It was very emotional. The greatest thing about the experience was that it wasn’t just me who was showcased, it was my entire team that I’ve worked so hard and filmed with. It wasn’t just a major victory for me but it was one for the entire team. I was able to show the world how I demonstrated my work flow alongside my team inside a space provided for me through my platform.

Can you share a story about the funniest mistake you made when you were first starting? Can you tell us what lesson you learned from that?

A funny mistake I made was when I was learning how to use my first camera. I almost formatted the entire SD card, nearly erasing all the footage I had captured that day on accident.

I was trying to figure out how to create more space on the card, and as soon as I pushed the button I asked what the word format meant and my friend yelled out “No don’t touch that button, you’ll delete all of the footage!” I guess format means delete and I thought it was something far less.

So the lesson I learned is to always be cautious before jumping into things.

What are some of the most interesting or exciting projects you are working on now?

The most interesting and exciting project I am currently working on is my adaptation of The Matrix — a King Vader revision of it. It’s one that is going to bring people in and amaze them — it’s going to be a mixture of fight choreography and dancing mixed and infused together providing a huge visionary outlook.

I also have an original super hero film that is going to be mind-blowing and something I believe the world currently needs.

And lastly, I have an upcoming horror film — my first one from the series Don’t Disrespect Halloween. Every year for Halloween, I create short films that take you on a journey with different scary characters. They are stories filled with dancing, suspense and horror with a little twist. This time it will be a movie that I hope my fans are ready for.

We are very interested in diversity in the entertainment industry. Can you share three reasons with our readers about why you think it’s important to have diversity represented in film and television?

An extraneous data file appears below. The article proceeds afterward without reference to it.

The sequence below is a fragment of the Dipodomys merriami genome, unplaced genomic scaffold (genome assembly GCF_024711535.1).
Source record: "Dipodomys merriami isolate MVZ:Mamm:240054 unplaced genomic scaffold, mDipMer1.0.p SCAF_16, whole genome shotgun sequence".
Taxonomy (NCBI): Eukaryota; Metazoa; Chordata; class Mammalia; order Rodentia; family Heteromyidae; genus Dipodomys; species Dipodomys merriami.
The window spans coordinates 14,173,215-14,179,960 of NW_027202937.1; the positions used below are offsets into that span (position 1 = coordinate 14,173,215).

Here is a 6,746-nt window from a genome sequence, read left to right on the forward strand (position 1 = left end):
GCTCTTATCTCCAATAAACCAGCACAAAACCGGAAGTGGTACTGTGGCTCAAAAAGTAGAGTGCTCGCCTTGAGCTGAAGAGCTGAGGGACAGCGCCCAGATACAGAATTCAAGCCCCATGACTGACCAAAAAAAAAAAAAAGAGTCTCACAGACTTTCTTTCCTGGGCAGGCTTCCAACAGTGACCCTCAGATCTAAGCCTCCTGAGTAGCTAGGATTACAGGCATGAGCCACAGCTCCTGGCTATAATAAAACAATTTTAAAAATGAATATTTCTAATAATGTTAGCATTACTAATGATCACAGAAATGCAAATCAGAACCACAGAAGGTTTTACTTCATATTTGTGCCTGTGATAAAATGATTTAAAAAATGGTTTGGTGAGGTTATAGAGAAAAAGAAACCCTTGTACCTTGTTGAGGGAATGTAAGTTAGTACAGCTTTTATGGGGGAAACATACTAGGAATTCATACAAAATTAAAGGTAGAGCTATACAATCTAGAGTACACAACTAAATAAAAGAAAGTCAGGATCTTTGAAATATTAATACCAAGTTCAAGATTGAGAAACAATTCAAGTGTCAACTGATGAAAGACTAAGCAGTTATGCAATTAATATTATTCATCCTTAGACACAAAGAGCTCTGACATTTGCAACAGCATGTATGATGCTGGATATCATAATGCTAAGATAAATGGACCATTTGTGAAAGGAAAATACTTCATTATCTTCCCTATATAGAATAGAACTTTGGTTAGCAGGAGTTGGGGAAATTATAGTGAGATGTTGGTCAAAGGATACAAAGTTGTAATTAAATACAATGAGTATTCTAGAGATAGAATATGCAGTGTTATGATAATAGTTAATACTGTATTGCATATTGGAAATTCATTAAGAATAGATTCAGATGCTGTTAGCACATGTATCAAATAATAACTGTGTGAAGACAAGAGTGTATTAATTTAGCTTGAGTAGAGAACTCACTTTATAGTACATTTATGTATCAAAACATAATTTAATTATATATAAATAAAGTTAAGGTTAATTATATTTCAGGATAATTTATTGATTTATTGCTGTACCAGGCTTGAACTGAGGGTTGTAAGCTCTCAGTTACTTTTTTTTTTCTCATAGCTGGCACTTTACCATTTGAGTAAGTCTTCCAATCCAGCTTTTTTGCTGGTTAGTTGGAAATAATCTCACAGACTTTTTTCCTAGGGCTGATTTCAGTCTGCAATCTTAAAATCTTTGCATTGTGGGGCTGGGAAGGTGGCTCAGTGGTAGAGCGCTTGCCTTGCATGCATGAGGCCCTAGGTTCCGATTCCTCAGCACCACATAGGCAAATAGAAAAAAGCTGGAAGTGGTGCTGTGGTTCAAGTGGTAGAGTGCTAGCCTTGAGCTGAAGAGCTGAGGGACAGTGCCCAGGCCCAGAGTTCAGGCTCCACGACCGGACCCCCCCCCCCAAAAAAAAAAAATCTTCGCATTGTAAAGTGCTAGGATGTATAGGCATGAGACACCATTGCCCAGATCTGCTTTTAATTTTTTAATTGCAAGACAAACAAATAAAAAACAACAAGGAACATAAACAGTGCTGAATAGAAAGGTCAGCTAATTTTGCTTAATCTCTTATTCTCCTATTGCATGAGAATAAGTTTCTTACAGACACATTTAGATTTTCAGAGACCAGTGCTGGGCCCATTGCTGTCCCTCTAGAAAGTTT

Diversity is important because without diversity, it leaves a lot of the youth blind to the possibility of what is possible. If the industry is dominated by one race, it comes down to people not having inspiration due to them only seeing that one particular race. By showing diversity, it makes them feel like we can do anything because seeing is believing.

Diversity and inclusion shines the light on actors portraying different elements that can inspire kids to be anything they want in life, such as the next president, future teacher and doctors. It can change how they view the world in a positive way and is very impactful.

What are your “5 things I wish someone told me when I first started” and why. Please share a story or example for each.

  • I wish someone told me the importance of taking a break. Consistency and hard work goes hand and hand when you’re truly invested in your craft. It can also become draining at times, so for me, being able to take a step back to become refreshed and have a breather are essential toward excelling within your craft.
  • I wish someone told me about being organized. There is so much that can happen in a year, month, or even a week, so missed opportunities can arise and it can keep you unfocused. Being organized keeps the train moving, as they say, so things don’t become confusing.
  • Elevating in anything takes a great amount of investment in yourself and investing into your craft. If we don’t make self-investments, there will be no improvement and it makes you take the extra step toward that commitment of reaching your goals and dreams.